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The Contrary Farmer
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Table of Contents

The Ramparts People
1. At Ease with the Work of Farming
2. Pastoral Economics
3. The Garden is the Proving Ground for the Farm
4. The Peaceable Kingdom of the Barnyard
5. Water Power
6. A Paradise of Meadows
7. Groves of Trees to Live In
8. King Corn
9. Cottage Mechanics
10. Winter Wheat, Spring Oats, Summer Clover, Fall Pasture
Books the Contrary Farmer Treasures
Index

About the Author

Gene Logsdon farms in Upper Sandusky, Ohio. He is one of the clearest and most original voices of rural America. He has published more than two dozen books; his Chelsea Green books include Small-Scale Grain Raising (2nd Edition), Living at Nature's Pace, The Contrary Farmer's Invitation to Gardening, Good Spirits, and The Contrary Farmer. He writes a popular blog at OrganicToBe.org, is a regular contributor to Farming magazine and The Draft Horse Journal, and writes an award-winning weekly column in the Carey, Ohio Progressor Times.

Reviews

Publishers Weekly-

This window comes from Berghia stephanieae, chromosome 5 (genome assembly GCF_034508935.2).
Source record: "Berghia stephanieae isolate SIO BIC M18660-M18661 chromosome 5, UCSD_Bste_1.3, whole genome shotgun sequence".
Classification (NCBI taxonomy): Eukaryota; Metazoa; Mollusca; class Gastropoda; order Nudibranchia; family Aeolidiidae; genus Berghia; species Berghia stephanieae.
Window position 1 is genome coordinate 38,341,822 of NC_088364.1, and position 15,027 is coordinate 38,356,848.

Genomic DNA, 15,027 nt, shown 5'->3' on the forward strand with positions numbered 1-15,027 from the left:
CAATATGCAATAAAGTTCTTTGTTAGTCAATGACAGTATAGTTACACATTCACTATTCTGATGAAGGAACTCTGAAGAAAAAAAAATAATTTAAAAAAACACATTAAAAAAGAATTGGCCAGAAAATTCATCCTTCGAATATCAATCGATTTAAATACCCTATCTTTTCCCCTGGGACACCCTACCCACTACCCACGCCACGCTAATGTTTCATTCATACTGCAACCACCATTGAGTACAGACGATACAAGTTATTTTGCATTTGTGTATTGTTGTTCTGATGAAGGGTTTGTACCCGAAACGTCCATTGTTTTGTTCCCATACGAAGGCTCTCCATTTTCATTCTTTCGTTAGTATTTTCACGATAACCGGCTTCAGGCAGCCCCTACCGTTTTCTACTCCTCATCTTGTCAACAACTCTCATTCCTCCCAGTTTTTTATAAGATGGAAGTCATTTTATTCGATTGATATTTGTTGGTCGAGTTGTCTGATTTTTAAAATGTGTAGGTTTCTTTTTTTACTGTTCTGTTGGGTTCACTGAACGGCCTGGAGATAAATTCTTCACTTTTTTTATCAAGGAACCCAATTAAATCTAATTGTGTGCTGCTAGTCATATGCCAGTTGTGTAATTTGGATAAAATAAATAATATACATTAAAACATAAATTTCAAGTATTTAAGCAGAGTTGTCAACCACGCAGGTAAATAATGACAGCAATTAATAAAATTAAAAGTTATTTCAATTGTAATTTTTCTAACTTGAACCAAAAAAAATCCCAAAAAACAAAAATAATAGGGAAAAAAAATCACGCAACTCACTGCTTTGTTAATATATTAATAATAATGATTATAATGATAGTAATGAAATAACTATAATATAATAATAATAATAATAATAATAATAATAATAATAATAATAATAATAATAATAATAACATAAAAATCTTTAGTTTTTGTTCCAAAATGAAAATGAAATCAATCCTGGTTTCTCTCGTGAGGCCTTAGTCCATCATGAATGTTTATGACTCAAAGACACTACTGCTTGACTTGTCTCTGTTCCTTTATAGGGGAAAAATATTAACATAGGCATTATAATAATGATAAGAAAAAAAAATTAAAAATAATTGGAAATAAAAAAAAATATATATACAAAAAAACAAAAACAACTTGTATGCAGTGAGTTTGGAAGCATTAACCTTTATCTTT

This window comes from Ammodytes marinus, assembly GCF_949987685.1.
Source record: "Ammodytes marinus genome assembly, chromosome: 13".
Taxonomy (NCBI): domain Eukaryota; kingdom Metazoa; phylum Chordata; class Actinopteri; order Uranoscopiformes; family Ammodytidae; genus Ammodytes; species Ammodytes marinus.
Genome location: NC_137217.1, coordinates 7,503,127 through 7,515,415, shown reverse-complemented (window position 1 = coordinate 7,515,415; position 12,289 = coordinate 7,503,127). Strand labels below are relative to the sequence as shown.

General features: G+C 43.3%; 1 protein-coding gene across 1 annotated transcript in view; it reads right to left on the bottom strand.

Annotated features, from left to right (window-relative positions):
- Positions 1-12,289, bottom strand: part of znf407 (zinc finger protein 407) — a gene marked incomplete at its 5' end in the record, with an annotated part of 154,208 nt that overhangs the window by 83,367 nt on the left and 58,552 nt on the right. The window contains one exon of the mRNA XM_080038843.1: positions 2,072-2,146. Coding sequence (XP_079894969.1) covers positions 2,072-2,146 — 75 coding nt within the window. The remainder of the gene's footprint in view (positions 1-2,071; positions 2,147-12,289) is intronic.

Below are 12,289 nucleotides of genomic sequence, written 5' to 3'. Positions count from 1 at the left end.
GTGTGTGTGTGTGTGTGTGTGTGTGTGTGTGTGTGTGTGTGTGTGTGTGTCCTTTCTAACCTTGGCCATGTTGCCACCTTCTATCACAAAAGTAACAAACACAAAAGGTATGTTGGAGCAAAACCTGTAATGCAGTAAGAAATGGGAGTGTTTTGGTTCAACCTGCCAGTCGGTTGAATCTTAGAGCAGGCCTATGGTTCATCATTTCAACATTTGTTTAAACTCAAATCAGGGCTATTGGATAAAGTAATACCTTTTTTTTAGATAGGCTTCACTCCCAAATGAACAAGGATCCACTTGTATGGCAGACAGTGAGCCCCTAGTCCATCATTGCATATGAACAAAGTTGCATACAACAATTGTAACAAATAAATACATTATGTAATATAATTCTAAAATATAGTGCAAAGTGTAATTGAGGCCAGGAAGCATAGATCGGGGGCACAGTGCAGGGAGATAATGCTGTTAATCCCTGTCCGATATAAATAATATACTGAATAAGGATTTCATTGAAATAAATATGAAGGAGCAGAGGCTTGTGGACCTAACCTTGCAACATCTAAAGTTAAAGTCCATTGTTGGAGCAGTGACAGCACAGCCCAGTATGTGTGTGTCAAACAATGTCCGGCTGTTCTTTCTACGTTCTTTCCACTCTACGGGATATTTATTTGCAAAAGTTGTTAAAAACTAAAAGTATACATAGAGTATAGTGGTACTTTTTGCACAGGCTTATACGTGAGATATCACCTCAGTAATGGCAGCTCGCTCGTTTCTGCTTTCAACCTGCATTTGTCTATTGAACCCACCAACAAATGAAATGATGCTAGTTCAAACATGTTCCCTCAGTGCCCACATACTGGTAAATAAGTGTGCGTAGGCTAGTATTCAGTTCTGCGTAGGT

"Cutting down a large tree should be an act charged with ritual." Why? Farming columnist Logsdon ( Organic Orcharding ) points to the tree's "wonderful accomplishment" and to its "feat of survival" as models for ourselves. Then he goes on to discuss ways of felling trees that have come to the end of their lives and can therefore spare their wood for fuel. This collection of essays recommends cottage farming--the small-scale, part-time growing that aims to reduce food expenses and increase pleasure in living--in a tone that combines even-handed pragmatism, idealism ("Measure the value of products in human terms," he urges) and impatient realism ("Let those who put their faith in fancy threads laugh at your jeans"). The author rejects "institutionalized claptrap" for the greater benefits of rural independence and freedom, and outlines ways we can pursue these. "Flee the evils that centralized power always generates," he advises, calling himself an investor in "the tools that make sweat more productive." Logsdon raises a sanely unruly voice in a society where life too often only seems civilized. His correctives are not easily applied, but their promise and appeal (like his own) are powerful. --This text refers to an out of print or unavailable edition of this title.

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